Meals for New Moms: Thai Beef w/ Chiles, Basil & Shaved Asparagus
There are a lot of new babies popping up in my community, and one of my favorite ways to serve new parents is by bringing them a nutrient-dense, homemade meal that isn't a heavy casserole full of simple carbs.
I love making the following savory dish and serving it alongside my Ugly Root Mash (or sweet potato pureé!). It might sound fancy, but don’t worry, it is SO simple to make…and super tasty! This recipe will also work well with ground turkey, chicken, or lamb.
Thai Beef w/ Chiles, Basil & Shaved Asparagus
1 tablespoon plus 1 teaspoon fish sauce
1 tablespoon plus 1 teaspoon tamari
1 teaspoon coconut sugar
1 bunch asparagus, ends trimmed
1 tablespoon coconut oil
3 garlic cloves, chopped
3 red jalapeno chiles, seeded and sliced into 2-inch matchsticks (option to use 1 medium red bell pepper if avoiding spice)
1 ¼ pounds organic, pastured ground beef
1 cup loosely packed torn fresh basil leaves
lime wedges, for serving
1. Combine fish sauce, tamari, and coconut sugar in a small bowl; set aside.
2. Heat a cast-iron skillet over medium heat. Add oil and heat. Shave asparagus and sauté for 1 minute. Remove from pan.
3. Add garlic and half the chiles to pan. Cook, stirring constantly, 15 seconds.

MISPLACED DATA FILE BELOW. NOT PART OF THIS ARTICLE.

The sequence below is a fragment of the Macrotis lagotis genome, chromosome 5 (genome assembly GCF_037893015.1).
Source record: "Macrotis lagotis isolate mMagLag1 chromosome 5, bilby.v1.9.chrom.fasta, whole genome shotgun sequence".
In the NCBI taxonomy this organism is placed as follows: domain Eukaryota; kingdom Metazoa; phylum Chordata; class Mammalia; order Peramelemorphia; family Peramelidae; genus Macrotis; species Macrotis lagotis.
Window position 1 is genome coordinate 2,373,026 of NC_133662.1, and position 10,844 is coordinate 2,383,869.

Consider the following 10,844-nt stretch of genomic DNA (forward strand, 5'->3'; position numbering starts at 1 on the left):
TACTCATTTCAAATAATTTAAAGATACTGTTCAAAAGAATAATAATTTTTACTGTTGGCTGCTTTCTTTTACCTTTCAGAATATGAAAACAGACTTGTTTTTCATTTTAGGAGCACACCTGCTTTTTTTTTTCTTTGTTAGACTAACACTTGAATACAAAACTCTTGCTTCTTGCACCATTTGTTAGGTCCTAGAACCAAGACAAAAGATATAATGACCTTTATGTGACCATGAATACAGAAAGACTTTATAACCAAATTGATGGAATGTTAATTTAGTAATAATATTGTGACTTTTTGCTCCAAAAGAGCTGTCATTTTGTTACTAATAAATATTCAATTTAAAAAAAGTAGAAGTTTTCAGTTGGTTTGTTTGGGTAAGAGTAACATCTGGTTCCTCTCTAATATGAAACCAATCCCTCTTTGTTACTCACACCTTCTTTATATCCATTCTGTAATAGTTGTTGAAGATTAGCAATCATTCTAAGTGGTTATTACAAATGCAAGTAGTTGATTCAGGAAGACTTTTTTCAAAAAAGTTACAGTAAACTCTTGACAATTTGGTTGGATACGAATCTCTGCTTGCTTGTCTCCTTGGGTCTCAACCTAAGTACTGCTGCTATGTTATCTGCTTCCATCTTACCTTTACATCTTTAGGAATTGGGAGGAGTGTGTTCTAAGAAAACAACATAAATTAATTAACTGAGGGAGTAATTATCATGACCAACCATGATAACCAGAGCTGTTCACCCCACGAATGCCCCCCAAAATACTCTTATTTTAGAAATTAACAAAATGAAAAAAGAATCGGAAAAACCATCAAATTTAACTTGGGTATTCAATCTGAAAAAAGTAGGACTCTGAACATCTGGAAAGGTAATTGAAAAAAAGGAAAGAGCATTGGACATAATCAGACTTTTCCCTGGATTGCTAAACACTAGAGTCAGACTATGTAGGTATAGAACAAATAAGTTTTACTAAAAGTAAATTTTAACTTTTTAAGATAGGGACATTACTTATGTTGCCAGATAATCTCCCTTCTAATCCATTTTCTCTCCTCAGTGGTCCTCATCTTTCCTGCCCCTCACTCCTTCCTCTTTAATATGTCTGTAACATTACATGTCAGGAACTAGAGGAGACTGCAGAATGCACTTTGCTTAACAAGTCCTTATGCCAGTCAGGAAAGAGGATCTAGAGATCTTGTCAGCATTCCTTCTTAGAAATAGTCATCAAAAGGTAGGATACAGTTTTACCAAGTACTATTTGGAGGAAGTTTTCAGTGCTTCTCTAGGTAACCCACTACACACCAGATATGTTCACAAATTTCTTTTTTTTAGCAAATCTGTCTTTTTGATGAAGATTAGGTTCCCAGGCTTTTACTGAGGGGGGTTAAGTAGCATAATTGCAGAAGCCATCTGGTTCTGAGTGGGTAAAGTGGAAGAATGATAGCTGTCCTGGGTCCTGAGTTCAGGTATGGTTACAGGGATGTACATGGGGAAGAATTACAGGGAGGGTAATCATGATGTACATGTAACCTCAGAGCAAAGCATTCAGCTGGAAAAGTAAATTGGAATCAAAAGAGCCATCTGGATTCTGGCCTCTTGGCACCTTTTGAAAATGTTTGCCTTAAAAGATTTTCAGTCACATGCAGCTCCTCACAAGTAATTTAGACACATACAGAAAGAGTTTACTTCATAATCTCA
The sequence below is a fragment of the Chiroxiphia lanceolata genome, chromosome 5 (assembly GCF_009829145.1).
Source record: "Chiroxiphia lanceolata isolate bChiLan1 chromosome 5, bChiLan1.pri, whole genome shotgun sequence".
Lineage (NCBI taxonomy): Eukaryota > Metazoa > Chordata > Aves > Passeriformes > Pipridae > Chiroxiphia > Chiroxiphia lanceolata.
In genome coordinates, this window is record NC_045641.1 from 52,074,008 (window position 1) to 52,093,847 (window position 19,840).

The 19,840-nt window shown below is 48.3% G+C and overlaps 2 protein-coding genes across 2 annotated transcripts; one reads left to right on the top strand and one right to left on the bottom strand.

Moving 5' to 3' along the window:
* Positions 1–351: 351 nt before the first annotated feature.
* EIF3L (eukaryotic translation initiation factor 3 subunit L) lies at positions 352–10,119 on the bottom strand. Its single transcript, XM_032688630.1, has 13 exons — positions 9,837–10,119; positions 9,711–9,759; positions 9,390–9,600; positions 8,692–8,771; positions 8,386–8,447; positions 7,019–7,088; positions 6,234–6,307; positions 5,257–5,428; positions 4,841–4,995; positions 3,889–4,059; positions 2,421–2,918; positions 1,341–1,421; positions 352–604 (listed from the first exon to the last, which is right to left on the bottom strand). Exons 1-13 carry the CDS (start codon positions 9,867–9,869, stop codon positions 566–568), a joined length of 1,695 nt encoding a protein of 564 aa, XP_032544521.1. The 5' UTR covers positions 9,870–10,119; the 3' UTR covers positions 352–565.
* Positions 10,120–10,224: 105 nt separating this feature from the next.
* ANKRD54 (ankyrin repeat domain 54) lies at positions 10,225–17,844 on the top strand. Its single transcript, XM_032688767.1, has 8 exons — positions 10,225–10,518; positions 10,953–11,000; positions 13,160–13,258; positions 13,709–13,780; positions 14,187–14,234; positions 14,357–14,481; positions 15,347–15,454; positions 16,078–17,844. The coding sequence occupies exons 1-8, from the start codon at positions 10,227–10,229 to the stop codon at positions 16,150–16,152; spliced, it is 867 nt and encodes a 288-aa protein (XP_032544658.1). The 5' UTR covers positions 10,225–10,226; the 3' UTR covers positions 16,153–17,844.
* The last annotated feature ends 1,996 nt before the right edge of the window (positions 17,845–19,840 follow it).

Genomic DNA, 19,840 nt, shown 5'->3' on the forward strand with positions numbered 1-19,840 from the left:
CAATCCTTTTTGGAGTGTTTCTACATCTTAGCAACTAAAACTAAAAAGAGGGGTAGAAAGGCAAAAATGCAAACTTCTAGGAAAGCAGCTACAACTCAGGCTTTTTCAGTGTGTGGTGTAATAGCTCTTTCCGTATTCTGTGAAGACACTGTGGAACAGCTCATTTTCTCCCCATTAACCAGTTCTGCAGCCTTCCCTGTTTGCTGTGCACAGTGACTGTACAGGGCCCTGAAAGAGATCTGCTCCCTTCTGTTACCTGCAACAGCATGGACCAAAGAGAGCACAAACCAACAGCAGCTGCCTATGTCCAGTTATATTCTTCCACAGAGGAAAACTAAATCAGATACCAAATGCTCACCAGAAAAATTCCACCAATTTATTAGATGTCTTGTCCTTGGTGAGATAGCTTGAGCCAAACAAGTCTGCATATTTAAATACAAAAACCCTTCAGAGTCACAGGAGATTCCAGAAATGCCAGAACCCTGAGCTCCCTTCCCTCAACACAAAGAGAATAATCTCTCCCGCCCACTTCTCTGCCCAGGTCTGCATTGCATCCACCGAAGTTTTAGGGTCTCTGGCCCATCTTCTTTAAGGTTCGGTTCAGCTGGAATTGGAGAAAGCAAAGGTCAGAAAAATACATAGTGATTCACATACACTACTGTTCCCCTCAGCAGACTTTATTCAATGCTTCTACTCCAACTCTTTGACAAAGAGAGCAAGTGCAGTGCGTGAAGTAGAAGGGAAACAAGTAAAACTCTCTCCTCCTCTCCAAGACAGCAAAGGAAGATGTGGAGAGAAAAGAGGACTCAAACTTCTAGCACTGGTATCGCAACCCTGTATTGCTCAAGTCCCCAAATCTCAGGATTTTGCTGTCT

4. Add beef and cook, breaking up meat with a wooden spoon, until completely browned, about 4 minutes.
5. Add the sauce mixture and cook 30 seconds. Add basil, cooked asparagus shavings and remaining chiles and stir to combine.
The cholesterol content of grass-fed beef has repeated been shown to be lower than the cholesterol content in beef from conventionally fed animals. The decrease in cholesterol that you are most likely to obtain when switching from conventionally fed to grass-fed beef is approximately 22–39%.
Some recent studies show up to 3.5 grams of total omega-3 fats in 4 ounces of grass-fed beef. That level would provide you with 100% of the daily requirement.
Red meat provides complete protein, including sulphur-containing proteins like cysteine. Beef is a wonderful source of taurine and carnitine, needed for healthy eyes and a healthy heart. Beef also provides another key nutrient for the cardiovascular system—coenzyme Q10, as well as minerals like magnesium and zinc—you need zinc for clear thinking and a healthy sex life. Vitamin B6 is abundant in meat, especially rare meat. Red meat is one of the best sources of vitamin B12, which is vital to a healthy nervous system and healthy blood. Vegetarians are especially prone to vitamin B12 deficiency.
Tamari is made from fermented soy beans, similarly to soy sauce, but it doesn’t have wheat, making it gluten-free (regular soy sauce has gluten in it). If you're taking wheat and soy out of your diet, try coconut aminos for a similar flavor.
The phytoestrogens in raw soy disrupt endocrine function and have the potential to cause infertility, promote breast cancer and act as a potent antithyroid agent, lowering thyroid function. Soy has high levels of phytic acid, which reduce the assimilation of calcium, magnesium, copper, iron and zinc. Traditionally, soy foods were only consumed when fermented and in small amounts (as condiments mostly) — which is what this recipe calls for.